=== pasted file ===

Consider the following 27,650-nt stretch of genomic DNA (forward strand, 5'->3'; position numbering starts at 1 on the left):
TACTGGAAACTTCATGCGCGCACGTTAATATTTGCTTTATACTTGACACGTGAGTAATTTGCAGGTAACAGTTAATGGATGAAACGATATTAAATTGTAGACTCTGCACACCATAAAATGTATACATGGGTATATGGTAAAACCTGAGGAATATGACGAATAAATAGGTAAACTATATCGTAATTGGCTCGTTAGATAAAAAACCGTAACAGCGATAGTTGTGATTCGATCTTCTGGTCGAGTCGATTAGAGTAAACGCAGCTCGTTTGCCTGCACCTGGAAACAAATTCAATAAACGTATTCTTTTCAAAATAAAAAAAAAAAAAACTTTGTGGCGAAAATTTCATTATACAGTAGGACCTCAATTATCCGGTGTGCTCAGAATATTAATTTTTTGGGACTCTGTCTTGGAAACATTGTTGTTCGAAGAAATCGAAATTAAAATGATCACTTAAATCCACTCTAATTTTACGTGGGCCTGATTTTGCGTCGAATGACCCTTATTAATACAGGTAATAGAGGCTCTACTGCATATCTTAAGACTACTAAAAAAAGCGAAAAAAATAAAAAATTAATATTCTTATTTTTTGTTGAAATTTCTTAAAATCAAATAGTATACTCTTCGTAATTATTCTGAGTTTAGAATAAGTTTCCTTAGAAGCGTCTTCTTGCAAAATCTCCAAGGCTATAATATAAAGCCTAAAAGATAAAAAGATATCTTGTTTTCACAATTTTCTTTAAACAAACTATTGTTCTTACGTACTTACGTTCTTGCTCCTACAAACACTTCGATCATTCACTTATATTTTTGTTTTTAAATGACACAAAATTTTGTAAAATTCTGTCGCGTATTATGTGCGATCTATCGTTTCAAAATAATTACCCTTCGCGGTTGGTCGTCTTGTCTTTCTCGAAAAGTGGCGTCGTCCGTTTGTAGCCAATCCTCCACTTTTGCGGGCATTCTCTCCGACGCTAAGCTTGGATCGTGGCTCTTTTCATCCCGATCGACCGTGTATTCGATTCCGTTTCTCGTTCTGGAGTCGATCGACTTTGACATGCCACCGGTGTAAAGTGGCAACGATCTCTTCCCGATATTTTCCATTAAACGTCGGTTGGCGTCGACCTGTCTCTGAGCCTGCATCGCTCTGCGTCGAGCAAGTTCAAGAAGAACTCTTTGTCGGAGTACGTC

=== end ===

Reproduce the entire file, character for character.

Consider the following 27,650-nt stretch of genomic DNA (forward strand, 5'->3'; position numbering starts at 1 on the left):
TACTGGAAACTTCATGCGCGCACGTTAATATTTGCTTTATACTTGACACGTGAGTAATTTGCAGGTAACAGTTAATGGATGAAACGATATTAAATTGTAGACTCTGCACACCATAAAATGTATACATGGGTATATGGTAAAACCTGAGGAATATGACGAATAAATAGGTAAACTATATCGTAATTGGCTCGTTAGATAAAAAACCGTAACAGCGATAGTTGTGATTCGATCTTCTGGTCGAGTCGATTAGAGTAAACGCAGCTCGTTTGCCTGCACCTGGAAACAAATTCAATAAACGTATTCTTTTCAAAATAAAAAAAAAAAAAACTTTGTGGCGAAAATTTCATTATACAGTAGGACCTCAATTATCCGGTGTGCTCAGAATATTAATTTTTTGGGACTCTGTCTTGGAAACATTGTTGTTCGAAGAAATCGAAATTAAAATGATCACTTAAATCCACTCTAATTTTACGTGGGCCTGATTTTGCGTCGAATGACCCTTATTAATACAGGTAATAGAGGCTCTACTGCATATCTTAAGACTACTAAAAAAAGCGAAAAAAATAAAAAATTAATATTCTTATTTTTTGTTGAAATTTCTTAAAATCAAATAGTATACTCTTCGTAATTATTCTGAGTTTAGAATAAGTTTCCTTAGAAGCGTCTTCTTGCAAAATCTCCAAGGCTATAATATAAAGCCTAAAAGATAAAAAGATATCTTGTTTTCACAATTTTCTTTAAACAAACTATTGTTCTTACGTACTTACGTTCTTGCTCCTACAAACACTTCGATCATTCACTTATATTTTTGTTTTTAAATGACACAAAATTTTGTAAAATTCTGTCGCGTATTATGTGCGATCTATCGTTTCAAAATAATTACCCTTCGCGGTTGGTCGTCTTGTCTTTCTCGAAAAGTGGCGTCGTCCGTTTGTAGCCAATCCTCCACTTTTGCGGGCATTCTCTCCGACGCTAAGCTTGGATCGTGGCTCTTTTCATCCCGATCGACCGTGTATTCGATTCCGTTTCTCGTTCTGGAGTCGATCGACTTTGACATGCCACCGGTGTAAAGTGGCAACGATCTCTTCCCGATATTTTCCATTAAACGTCGGTTGGCGTCGACCTGTCTCTGAGCCTGCATCGCTCTGCGTCGAGCAAGTTCAAGAAGAACTCTTTGTCGGAGTACGTC